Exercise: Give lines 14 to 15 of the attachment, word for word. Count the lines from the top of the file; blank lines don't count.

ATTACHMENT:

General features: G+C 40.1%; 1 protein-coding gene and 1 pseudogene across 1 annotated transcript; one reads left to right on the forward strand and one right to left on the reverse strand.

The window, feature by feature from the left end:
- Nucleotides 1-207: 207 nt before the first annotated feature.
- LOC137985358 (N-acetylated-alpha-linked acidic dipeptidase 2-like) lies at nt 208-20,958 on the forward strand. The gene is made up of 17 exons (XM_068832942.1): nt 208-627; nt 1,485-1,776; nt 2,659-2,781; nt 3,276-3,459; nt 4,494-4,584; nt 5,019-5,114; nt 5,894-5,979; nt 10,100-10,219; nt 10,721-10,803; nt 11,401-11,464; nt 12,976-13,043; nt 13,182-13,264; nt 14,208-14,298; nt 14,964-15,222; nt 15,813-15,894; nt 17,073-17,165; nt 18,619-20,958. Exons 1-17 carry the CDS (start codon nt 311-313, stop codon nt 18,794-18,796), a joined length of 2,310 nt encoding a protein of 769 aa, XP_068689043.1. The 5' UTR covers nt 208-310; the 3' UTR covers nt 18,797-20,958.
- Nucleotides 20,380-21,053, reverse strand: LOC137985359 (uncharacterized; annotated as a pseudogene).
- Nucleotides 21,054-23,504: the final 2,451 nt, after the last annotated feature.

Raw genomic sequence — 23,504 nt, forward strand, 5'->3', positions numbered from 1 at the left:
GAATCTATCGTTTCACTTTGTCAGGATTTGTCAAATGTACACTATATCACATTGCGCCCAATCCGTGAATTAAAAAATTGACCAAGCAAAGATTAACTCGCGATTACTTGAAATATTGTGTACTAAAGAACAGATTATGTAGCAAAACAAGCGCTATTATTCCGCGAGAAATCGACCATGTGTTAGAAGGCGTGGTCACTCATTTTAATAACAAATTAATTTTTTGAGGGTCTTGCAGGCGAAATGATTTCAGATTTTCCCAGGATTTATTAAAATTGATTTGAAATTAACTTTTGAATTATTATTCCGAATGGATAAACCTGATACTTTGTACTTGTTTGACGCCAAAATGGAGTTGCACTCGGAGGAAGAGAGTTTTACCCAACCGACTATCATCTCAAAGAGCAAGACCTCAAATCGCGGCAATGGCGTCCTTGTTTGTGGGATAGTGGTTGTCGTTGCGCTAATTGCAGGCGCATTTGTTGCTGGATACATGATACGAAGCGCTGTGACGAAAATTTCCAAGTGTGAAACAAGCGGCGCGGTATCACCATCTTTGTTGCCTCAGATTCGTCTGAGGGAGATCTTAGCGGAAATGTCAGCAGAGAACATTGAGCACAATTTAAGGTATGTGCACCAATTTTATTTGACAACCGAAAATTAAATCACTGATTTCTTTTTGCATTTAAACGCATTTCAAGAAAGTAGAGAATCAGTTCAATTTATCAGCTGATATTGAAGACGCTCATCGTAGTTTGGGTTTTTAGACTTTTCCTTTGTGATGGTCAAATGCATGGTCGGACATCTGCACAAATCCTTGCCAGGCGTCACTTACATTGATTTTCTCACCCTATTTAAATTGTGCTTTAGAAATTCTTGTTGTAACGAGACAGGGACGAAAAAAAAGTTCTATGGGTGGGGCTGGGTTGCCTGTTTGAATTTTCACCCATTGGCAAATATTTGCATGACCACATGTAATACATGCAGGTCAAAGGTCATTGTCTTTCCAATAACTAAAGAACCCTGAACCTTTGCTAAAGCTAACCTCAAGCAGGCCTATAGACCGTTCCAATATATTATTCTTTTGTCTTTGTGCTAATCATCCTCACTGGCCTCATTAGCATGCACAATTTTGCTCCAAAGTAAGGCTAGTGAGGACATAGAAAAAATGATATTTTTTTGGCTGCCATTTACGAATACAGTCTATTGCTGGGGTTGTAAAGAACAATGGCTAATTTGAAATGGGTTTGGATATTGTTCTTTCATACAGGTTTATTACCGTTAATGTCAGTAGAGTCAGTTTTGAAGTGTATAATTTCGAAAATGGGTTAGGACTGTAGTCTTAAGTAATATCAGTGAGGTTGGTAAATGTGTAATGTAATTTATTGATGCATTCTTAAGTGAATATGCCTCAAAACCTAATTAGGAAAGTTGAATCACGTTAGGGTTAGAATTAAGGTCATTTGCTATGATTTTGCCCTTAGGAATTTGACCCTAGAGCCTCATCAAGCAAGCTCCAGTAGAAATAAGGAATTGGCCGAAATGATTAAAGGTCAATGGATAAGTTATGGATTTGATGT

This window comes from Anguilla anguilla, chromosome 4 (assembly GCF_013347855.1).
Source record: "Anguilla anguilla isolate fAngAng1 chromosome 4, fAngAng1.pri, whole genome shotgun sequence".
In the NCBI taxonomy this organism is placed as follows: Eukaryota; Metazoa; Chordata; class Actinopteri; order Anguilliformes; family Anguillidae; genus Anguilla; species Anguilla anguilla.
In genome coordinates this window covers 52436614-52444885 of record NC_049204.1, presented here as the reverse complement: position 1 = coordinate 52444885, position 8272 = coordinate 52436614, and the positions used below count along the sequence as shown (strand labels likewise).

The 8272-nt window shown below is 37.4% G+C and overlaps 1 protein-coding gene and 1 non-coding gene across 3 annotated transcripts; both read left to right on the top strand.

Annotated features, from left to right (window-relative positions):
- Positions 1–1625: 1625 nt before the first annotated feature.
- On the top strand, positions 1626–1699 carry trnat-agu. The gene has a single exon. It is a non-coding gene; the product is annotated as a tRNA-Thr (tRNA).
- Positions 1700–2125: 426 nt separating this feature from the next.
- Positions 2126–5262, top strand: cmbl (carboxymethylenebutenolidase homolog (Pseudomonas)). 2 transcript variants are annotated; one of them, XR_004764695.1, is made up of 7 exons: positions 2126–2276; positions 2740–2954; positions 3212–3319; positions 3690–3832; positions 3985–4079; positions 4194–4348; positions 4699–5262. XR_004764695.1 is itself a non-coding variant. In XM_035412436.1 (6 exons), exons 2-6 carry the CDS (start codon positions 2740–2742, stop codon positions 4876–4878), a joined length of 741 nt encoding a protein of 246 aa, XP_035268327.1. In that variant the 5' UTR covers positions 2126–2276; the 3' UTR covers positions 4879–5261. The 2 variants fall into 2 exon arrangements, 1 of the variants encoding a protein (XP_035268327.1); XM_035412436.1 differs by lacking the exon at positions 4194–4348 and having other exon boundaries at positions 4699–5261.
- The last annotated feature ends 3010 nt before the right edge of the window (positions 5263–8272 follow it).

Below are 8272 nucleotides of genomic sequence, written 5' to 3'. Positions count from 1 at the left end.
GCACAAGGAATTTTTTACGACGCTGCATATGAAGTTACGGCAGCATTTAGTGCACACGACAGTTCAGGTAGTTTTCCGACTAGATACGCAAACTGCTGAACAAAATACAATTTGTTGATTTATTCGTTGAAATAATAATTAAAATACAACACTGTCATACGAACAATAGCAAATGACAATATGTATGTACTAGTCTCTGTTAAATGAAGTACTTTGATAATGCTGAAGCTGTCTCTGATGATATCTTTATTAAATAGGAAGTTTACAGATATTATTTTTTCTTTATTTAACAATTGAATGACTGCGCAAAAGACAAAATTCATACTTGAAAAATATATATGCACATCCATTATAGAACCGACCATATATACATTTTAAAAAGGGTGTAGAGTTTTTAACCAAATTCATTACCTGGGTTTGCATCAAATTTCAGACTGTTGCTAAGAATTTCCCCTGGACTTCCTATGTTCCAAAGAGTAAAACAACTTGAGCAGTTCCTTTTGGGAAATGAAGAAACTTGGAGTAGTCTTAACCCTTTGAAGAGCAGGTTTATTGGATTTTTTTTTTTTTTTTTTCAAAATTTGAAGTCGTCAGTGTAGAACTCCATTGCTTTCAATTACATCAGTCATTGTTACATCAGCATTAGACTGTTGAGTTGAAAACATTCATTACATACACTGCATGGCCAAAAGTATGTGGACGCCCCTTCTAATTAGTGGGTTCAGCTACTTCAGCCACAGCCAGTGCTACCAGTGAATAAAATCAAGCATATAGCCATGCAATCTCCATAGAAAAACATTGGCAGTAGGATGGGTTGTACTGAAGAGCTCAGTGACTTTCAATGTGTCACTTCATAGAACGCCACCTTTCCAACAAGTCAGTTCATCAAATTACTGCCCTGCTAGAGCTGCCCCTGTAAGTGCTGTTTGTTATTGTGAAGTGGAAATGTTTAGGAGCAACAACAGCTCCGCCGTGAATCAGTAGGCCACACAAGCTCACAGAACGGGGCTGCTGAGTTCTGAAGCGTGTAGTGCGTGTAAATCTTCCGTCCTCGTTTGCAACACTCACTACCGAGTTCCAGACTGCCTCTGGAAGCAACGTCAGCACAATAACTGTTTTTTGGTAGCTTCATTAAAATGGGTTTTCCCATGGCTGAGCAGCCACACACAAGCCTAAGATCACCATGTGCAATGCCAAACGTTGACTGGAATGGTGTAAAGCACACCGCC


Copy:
Annotated features, from left to right (window-relative positions):
- Positions 1–1625: 1625 nt before the first annotated feature.